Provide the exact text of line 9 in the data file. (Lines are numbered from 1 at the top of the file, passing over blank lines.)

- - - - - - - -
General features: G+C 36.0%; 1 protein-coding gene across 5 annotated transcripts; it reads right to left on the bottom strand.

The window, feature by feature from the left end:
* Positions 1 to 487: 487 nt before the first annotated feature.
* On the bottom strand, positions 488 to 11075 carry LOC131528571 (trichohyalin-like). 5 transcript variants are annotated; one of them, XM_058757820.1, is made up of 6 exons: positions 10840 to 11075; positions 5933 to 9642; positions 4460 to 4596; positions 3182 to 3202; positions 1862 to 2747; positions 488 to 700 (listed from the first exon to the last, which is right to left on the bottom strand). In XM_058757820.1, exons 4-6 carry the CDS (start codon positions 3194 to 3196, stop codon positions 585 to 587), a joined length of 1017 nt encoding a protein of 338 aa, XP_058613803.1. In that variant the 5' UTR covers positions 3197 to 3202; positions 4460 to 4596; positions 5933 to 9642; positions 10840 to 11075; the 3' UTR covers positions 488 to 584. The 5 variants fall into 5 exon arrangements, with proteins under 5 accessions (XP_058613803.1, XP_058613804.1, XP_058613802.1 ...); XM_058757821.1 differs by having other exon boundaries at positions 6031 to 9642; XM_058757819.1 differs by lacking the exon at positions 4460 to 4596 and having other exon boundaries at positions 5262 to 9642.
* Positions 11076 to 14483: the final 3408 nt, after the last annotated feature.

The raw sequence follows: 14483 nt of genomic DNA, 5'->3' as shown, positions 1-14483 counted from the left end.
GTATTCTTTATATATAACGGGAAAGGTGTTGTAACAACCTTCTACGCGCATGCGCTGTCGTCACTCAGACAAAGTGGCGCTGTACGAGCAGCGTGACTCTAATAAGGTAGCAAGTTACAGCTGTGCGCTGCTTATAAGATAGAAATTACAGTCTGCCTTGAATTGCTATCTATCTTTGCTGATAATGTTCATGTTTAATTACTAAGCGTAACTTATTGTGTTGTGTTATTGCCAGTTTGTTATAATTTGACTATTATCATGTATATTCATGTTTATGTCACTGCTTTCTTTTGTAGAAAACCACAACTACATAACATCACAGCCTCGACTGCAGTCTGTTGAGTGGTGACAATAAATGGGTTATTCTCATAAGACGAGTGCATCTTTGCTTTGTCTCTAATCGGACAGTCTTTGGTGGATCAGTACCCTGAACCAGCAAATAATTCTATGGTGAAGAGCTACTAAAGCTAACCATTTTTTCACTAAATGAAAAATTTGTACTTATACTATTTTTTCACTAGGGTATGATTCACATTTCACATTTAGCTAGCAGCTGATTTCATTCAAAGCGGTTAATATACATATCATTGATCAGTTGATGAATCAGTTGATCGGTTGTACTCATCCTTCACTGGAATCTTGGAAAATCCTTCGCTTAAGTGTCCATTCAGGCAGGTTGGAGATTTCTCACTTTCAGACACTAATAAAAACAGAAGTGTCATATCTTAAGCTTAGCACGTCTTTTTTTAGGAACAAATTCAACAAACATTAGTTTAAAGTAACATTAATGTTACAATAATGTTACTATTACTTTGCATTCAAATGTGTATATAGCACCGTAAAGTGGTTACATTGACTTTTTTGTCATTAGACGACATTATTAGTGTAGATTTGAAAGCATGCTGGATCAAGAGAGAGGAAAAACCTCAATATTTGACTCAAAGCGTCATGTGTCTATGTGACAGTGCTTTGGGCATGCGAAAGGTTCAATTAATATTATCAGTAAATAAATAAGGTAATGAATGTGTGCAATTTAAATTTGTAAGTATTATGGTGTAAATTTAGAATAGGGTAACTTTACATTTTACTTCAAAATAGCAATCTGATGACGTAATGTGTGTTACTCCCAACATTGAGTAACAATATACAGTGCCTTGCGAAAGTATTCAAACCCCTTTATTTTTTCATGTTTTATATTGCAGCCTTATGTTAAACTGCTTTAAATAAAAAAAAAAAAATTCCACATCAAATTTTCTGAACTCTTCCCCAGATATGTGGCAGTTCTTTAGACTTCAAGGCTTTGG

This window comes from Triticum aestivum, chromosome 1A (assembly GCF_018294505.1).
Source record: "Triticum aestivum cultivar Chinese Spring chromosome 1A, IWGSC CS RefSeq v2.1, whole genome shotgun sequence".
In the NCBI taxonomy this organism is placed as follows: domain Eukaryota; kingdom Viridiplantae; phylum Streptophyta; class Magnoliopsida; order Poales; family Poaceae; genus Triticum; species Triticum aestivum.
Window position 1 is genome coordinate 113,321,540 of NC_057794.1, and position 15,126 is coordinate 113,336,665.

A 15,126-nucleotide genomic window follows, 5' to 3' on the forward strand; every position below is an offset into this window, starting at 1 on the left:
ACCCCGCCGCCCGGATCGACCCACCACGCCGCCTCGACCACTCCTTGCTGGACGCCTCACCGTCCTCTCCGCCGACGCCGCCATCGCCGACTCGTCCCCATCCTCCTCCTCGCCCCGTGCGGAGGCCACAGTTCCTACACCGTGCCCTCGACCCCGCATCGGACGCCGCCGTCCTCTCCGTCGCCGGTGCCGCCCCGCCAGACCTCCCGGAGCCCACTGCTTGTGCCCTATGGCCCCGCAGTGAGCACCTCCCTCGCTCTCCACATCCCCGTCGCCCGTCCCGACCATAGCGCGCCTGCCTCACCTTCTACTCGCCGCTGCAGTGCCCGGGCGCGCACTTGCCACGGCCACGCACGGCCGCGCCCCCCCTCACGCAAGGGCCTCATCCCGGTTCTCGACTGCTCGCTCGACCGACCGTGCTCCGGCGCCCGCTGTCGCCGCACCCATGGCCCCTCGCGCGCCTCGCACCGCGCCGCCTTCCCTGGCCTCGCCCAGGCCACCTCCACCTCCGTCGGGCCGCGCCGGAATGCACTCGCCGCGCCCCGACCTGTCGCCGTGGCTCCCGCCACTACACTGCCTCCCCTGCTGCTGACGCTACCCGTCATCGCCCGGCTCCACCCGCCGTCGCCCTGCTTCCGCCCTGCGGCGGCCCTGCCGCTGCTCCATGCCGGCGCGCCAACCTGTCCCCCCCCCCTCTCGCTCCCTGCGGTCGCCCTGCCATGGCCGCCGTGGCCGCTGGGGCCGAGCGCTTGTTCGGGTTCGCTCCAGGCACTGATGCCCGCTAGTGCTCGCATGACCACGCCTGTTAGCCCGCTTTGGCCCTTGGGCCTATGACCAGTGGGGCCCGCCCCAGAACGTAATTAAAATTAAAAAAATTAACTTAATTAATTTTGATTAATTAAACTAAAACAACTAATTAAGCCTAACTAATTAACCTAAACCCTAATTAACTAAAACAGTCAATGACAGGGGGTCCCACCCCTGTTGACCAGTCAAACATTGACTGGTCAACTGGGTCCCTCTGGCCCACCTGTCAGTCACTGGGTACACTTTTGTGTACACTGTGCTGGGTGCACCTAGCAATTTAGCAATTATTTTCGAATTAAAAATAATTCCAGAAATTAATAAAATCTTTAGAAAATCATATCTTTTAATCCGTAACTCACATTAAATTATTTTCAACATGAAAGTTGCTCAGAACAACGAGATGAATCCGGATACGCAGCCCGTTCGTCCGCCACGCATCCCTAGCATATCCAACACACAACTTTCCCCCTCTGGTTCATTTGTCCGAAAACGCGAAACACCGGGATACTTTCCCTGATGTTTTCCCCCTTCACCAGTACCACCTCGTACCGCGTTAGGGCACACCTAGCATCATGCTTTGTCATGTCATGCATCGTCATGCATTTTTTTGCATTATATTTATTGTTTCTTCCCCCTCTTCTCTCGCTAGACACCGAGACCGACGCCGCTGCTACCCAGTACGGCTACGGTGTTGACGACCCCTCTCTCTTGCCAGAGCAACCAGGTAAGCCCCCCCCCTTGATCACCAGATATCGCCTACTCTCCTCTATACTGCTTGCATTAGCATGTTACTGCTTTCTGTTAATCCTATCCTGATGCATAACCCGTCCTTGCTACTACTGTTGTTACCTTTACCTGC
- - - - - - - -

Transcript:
Source record: "Triticum aestivum cultivar Chinese Spring chromosome 1A, IWGSC CS RefSeq v2.1, whole genome shotgun sequence".